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Recommended Engine rebuilders

S

steve w.

Guest
I've just pulled the head & cylinder on my Comet & found a bit of bad news. First, there may be a crack around the spark plug boss, so I bought a replacement head, but then on the piston & cylinder I found considerable scoring. I pulled the oil filter & in the filter compartment found small flakes of brass/bronze material.

I haven't had the bike very long & there is no record of the last major overhaul of the engine, so I have no clue as to what was done & when. With that I've decided to send the engine to a good reliable rebuilder either in the UK or Europe.

Who can you recommend that's good & trustworthy?
 

b'knighted

Well Known and Active Forum Website User
VOC Member
If you've already pulled the various bits off you obviously know which size spanner to hit it with.
While I wouldn't like to suggest that any of the advertising rebuilders are worse or less honest than any other I will point out that they all take an immensely long time.
If you hope to ride in the next couple of years you would be better off buying the parts and doing the assembly work yourself, or getting it done locally. Even doing it yourself, you may need to find a local trustworthy machinist and I'd expect that any German VOC member would help out. The standard advice is always to join the club as many of the other members have great expertise.
 

Len Matthews

Well Known and Active Forum Website User
VOC Member
We don't all take "an immensely long time". The quicker we can turn a job round, the quicker we get paid! But, agreed, there are knowledgable German members who could assist. Joining the Club must be the first step.
 

b'knighted

Well Known and Active Forum Website User
VOC Member
Sorry Len,

I think of you more as I rider and I have never heard anyone complain about your work or the length of time you take. Perhaps Steve should check your adverts!

Cheers,
 
S

steve w.

Guest
Thanks for your comments. I don't know why it says I'm not a member, when I am, since last August. I've asked in Germany for an experienced Vincent repairman & am still waiting to hear from someone. Ther is one guy in Munich that specializes in Brit bikes & he did a fantastic job on my Triumph T-Bird, but he has very little experience on Vins, so I'm hesitant to use him. It seems with the Vincent, there's so much tribal knowledge around that's not written, that I'm afraid something could be missed. I have all the books & he speaks English well, but I'm concerned about paying for someone elses learniing experience.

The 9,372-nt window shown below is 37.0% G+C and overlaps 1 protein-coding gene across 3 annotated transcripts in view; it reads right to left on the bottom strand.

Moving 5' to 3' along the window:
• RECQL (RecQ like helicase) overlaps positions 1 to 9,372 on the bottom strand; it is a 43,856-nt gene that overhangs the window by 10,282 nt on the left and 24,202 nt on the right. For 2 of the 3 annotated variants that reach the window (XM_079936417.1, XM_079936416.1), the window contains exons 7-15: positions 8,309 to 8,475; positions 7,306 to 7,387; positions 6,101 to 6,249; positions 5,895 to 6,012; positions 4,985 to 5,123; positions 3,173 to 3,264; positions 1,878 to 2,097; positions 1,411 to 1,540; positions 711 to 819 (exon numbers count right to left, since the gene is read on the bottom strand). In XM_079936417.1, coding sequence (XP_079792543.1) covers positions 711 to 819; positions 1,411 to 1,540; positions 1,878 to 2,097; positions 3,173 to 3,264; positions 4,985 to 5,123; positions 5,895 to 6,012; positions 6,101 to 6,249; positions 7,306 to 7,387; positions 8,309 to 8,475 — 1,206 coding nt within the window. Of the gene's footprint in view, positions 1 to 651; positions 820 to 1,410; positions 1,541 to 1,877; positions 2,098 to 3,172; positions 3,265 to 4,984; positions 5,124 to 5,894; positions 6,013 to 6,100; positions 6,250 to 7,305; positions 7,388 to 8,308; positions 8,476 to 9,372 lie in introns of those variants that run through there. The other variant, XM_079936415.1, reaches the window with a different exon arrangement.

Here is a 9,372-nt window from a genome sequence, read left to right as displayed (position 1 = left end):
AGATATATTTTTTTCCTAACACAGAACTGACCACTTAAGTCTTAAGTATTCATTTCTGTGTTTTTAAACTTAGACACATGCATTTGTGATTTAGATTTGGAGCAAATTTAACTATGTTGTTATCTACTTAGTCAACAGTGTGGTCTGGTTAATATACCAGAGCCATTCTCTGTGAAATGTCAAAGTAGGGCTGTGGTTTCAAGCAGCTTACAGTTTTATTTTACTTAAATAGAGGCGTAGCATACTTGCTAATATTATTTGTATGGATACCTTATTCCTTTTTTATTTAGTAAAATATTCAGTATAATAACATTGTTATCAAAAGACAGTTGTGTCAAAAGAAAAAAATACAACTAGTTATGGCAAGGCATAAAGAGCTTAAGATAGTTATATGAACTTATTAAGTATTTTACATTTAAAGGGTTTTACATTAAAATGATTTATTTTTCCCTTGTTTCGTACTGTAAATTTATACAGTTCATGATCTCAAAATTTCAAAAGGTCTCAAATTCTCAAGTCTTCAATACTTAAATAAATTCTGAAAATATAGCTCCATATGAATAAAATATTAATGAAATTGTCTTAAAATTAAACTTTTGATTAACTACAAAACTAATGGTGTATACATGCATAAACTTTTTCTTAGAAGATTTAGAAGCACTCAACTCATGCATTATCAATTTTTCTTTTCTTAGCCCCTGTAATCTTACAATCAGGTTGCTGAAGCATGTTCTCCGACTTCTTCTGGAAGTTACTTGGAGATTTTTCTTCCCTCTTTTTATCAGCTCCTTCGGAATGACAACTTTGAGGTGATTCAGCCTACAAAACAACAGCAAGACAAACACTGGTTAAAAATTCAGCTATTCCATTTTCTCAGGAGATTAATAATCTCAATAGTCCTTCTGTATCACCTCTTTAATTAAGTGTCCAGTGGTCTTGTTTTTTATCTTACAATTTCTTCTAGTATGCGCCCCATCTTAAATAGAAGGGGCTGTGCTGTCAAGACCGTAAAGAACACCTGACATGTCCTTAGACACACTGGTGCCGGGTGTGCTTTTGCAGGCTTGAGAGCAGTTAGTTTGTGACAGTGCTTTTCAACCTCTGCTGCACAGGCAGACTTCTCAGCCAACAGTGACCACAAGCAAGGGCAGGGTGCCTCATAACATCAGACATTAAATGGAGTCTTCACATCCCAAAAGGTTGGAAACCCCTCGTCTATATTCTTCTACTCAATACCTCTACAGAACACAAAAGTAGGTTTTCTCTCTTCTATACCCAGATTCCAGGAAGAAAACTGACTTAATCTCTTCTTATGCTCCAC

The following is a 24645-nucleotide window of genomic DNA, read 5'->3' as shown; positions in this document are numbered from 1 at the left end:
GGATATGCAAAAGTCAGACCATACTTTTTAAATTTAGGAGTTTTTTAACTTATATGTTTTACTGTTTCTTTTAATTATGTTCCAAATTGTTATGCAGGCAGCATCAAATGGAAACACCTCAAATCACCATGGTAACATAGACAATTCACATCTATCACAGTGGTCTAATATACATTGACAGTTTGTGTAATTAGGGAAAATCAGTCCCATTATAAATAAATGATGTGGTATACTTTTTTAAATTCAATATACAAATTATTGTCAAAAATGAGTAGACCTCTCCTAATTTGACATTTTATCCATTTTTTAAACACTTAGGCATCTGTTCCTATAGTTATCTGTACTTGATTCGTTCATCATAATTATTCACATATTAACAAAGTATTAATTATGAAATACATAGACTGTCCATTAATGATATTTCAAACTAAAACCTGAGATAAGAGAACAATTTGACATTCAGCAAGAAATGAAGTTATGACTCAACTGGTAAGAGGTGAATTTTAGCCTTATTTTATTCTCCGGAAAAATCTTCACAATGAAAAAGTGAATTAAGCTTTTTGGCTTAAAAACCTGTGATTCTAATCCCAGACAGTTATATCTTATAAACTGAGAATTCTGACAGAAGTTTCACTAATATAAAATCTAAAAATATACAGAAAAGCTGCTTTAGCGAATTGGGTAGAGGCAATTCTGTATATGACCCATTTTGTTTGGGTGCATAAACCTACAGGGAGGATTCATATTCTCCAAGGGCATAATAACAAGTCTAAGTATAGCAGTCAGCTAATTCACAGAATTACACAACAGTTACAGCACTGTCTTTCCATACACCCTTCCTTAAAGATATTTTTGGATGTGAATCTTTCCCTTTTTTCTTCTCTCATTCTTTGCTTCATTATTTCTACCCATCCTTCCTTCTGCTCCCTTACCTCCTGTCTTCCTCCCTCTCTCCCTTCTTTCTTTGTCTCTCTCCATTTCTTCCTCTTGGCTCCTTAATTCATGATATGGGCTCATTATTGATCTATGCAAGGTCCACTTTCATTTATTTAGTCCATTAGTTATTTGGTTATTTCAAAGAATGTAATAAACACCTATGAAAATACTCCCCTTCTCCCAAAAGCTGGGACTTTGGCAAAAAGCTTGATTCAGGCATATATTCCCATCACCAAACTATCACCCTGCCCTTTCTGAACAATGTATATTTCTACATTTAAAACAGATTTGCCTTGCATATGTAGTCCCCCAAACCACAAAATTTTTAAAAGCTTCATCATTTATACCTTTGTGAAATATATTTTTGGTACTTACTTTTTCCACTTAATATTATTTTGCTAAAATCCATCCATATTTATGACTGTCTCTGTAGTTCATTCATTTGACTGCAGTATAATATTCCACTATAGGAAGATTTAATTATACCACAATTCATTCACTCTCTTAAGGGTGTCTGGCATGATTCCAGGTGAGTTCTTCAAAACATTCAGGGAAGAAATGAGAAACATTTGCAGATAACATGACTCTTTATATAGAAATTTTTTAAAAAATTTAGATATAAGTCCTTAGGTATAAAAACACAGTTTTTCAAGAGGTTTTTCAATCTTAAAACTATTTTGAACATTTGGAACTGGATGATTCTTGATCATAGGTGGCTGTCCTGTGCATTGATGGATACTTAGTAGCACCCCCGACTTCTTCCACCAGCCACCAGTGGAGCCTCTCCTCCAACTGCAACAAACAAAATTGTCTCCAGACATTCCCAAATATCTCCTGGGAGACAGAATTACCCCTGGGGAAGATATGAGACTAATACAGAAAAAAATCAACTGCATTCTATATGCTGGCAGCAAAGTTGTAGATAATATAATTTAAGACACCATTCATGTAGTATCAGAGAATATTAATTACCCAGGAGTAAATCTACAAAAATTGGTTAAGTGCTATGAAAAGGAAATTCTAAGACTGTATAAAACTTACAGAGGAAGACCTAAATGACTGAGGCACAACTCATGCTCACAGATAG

Bazlerker

Well Known and Active Forum Website User
VOC Member
I would buy an oversize piston & a set of rings..get the cylinder bored and put it all back together after an inspection inside the timing chest...if you don't see anything obviously horrid then bolt it all back together and do frequent oil changes - and examine the oil carefully each time. I lost 2 alloy idlers in a row, fitted a steel one about 20 years ago, did an oil change every 200 miles that summer - everything has been ok ever since. There is nothing magical inside a Vincent engine, they do of course have their unique requirements, but its not magic.
 

vibrac

Well Known and Active Forum Website User
VOC Member
Yes DIY is the best way to go
You wont find a better club to find advice or (perhaps even more importantly a better set of books covering the subject)
I waited once for an engine job for my racer and as the season starts in March getting the engine in June after a year with the builder meant that those first meetings points were never recovered-however well it went.
Since then all 3 of my machines are done by myself -subcontract components if you have to but stay in charge.
 

b'knighted

Well Known and Active Forum Website User
VOC Member
The only variation I might make to Bob's recommendation, and the reason for needing a good machinist, is to fit a thickwall liner, having the muff squared up then overbored to suit. I've also found the modern low expansion piston to be an improvement over the specialloid.

Much has been posted on this forum about how to set up the muff for machining.
 

Bazlerker

Well Known and Active Forum Website User
VOC Member
Ian is 100% right...I fitted a low expansion piston - made a world of difference..and his advice regarding the muff & liner is spot on!...Before you start get your hands on every "Vincent bible" there is..and read the appropriate chapters carefully..
 
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